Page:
Too Stubborn for Blindness


With old injuries and not so great conformation, I struggled with riding Lacey. It was always a fight, it was uncomfortable for both of us, she just couldn’t relax and work over her back, and we were both frustrated all the time. So, I decided to find a retirement home for her.

I stated, clearly, in the ads that she was unsuitable for anything but light riding. I still got responses asking how much riding she could do, if this was ok or that was ok. I did not feel comfortable giving her to anyone who was only concerned with how much work she could handle.

I found a woman who kept 3 of her own horses at a farm just 15 minutes away. She said she could get me a deal on board and this way, I could still keep Lacey and save money on boarding fees, and she would be close to where I board/ride.

The Call

So, after a few hours, she finally gets on the trailer and is off to her new home. All is good, I’m told the next day. Over the next few weeks, she settled in and is already lording over the ponies there.

Then, one day, I get a call saying Lacey needs the vet. “Do I really, really, really need to call?” I asked -“Yea, I’ll send you a photo.” The horses had broken down the fence and Lacey had managed to cut her shoulder WIDE open. The vet came and stitched her up with a surgical drain and left some antibiotic tablets. That was a very expensive vet bill, and the outer stitches holding the skin flap down didn’t even stay in place. -Nothing I can do, move on, it’ll heal anyhow.

Another couple weeks pass and our friend asks if I’ve ever had Lacey’s eyes checked out (Great, ‘what now?’ I thought) “No, never had a reason to. Why?” She tells me that she seems to be going blind; she’s bumping into things, seems lost.


I tell her I am coming to get Lacey that coming weekend. I planned to walk her home, because I didn’t want to fight with her to get her on the trailer. It would take 3 hours. With my friend in tow, we arrived to bring her home. The fat appaloosa I sent off was not the horse I found when I got there. She was skinny and ratty looking. Her eyelids were swollen and she wanted to be left alone. This image wouldn’t really set in until later, though, I just wanted to get her home. (I cried later, several times. I’d never seen her so skinny)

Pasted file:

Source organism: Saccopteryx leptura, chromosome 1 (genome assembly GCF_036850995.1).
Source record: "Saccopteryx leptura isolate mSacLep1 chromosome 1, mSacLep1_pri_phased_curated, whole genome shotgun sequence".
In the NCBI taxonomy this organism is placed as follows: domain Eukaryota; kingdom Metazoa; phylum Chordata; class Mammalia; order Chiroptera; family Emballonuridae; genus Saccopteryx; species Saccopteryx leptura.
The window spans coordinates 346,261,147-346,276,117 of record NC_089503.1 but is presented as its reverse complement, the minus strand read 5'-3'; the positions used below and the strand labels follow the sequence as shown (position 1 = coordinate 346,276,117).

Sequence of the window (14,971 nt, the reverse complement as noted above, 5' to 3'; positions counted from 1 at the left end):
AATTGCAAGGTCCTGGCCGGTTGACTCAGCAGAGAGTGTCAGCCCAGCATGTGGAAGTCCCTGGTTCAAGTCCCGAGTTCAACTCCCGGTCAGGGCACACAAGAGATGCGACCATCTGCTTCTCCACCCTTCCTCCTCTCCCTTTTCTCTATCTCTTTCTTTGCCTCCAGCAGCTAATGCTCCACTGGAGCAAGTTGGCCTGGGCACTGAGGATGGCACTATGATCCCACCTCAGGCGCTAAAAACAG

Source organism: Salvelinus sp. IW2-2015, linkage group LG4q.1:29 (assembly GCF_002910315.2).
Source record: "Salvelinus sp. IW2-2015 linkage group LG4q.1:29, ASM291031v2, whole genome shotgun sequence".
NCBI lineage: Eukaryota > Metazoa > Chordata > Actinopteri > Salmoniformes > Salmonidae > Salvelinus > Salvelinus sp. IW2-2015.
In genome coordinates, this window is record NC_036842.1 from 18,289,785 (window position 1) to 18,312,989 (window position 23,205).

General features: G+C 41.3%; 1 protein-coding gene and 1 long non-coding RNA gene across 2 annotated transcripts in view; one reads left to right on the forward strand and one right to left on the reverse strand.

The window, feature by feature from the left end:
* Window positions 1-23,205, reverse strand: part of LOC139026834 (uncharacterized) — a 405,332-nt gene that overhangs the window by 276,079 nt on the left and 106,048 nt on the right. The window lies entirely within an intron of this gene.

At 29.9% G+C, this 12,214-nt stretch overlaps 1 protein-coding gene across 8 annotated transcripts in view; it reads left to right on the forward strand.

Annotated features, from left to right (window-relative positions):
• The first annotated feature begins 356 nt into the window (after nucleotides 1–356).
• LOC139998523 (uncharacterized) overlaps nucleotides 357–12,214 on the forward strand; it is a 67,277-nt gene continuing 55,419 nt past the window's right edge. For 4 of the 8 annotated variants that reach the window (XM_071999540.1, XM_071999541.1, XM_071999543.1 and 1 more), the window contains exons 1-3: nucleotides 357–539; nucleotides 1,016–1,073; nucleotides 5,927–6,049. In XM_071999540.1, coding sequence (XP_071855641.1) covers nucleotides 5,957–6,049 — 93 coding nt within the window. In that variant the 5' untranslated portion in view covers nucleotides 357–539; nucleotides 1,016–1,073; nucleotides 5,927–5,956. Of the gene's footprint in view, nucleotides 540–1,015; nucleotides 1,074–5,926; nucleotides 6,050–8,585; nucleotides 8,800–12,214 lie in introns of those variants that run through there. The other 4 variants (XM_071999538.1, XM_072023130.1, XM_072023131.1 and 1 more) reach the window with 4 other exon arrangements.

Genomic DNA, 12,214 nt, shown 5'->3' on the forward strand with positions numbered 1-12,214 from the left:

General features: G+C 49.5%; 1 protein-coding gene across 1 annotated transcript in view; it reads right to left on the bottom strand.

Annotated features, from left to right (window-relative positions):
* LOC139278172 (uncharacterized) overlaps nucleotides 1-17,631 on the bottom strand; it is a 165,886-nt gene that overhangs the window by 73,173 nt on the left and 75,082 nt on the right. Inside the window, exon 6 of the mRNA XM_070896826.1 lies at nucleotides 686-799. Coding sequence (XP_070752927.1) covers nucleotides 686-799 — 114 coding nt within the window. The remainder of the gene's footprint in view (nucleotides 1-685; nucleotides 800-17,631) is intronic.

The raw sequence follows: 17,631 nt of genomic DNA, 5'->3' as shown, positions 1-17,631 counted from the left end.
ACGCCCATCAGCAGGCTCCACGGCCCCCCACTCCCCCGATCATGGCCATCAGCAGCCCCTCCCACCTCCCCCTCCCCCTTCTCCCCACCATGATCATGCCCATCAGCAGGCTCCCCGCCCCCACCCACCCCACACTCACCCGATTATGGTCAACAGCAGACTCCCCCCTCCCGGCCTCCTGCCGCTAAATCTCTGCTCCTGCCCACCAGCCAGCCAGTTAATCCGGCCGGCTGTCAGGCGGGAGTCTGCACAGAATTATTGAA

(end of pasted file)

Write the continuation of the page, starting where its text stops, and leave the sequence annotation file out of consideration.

3.5 hours later, we made it home and she was put away in a stall with a pile of hay.


I made an appointment to have the vet out to check her eyes and vision. The visit was short, diagnosis easy. She had cataracts in both eyes and is totally blind. She may have some light/dark vision in the right eye, but the left is useless. The vet had suggested euthanasia, simply due to a liability issue (we were at a lesson and pony club barn- what if she is startled and kicks someone). My friend and some of the lesson girls didn’t like this idea. My stable owner said “let’s giver her until fall to see how she does”


Lacey was in her stall for 10 days fattening up on hay, while her fate was being decided. When we decided to see how she would do over the next month or two, she was put out in the paddock in the middle of barn yard with a half blind pony buddy. Lacey quickly fattened up again (with the help of some rice bran pellets), quickly figured out her field and the location of the water trough.

And Stubborn

I had found some videos of another blind appaloosa doing working equitation, and another who competes at the trail challenge in Oregon. I thought, maybe I could ride Lacey too. Our first couple rides were a little scary. Her balance was so off, we almost fell over just going around the corner. That’s when I started all her in-hand work and slowly moved up from there.

Now we have this


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